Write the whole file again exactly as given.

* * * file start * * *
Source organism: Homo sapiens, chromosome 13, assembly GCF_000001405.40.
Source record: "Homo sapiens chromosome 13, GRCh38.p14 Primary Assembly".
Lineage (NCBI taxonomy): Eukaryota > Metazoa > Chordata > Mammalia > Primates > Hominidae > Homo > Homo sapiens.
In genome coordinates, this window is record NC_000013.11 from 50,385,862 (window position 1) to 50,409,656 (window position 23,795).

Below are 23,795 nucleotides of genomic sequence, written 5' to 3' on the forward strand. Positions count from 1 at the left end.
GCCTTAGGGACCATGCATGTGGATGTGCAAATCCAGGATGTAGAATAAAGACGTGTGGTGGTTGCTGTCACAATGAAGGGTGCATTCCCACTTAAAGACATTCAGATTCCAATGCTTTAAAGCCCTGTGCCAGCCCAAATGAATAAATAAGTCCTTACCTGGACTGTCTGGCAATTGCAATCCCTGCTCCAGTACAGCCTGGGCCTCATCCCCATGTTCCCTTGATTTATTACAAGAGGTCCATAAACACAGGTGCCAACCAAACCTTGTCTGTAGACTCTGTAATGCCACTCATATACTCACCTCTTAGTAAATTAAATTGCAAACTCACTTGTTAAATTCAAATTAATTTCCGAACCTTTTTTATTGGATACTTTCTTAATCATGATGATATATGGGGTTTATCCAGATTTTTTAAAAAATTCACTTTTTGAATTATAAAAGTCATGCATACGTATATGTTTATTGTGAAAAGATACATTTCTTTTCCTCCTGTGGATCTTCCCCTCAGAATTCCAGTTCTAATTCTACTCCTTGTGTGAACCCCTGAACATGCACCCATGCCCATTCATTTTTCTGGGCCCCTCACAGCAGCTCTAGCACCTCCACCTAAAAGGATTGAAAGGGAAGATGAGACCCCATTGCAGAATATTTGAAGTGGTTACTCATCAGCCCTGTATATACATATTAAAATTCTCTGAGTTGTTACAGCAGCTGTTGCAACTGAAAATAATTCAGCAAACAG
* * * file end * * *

Source organism: Homo sapiens, chromosome 13, assembly GCF_000001405.40.
Source record: "Homo sapiens chromosome 13, GRCh38.p14 Primary Assembly".
Lineage (NCBI taxonomy): Eukaryota > Metazoa > Chordata > Mammalia > Primates > Hominidae > Homo > Homo sapiens.
In genome coordinates, this window is record NC_000013.11 from 50,385,862 (window position 1) to 50,409,656 (window position 23,795).

Below are 23,795 nucleotides of genomic sequence, written 5' to 3' on the forward strand. Positions count from 1 at the left end.
GCCTTAGGGACCATGCATGTGGATGTGCAAATCCAGGATGTAGAATAAAGACGTGTGGTGGTTGCTGTCACAATGAAGGGTGCATTCCCACTTAAAGACATTCAGATTCCAATGCTTTAAAGCCCTGTGCCAGCCCAAATGAATAAATAAGTCCTTACCTGGACTGTCTGGCAATTGCAATCCCTGCTCCAGTACAGCCTGGGCCTCATCCCCATGTTCCCTTGATTTATTACAAGAGGTCCATAAACACAGGTGCCAACCAAACCTTGTCTGTAGACTCTGTAATGCCACTCATATACTCACCTCTTAGTAAATTAAATTGCAAACTCACTTGTTAAATTCAAATTAATTTCCGAACCTTTTTTATTGGATACTTTCTTAATCATGATGATATATGGGGTTTATCCAGATTTTTTAAAAAATTCACTTTTTGAATTATAAAAGTCATGCATACGTATATGTTTATTGTGAAAAGATACATTTCTTTTCCTCCTGTGGATCTTCCCCTCAGAATTCCAGTTCTAATTCTACTCCTTGTGTGAACCCCTGAACATGCACCCATGCCCATTCATTTTTCTGGGCCCCTCACAGCAGCTCTAGCACCTCCACCTAAAAGGATTGAAAGGGAAGATGAGACCCCATTGCAGAATATTTGAAGTGGTTACTCATCAGCCCTGTATATACATATTAAAATTCTCTGAGTTGTTACAGCAGCTGTTGCAACTGAAAATAATTCAGCAAACAG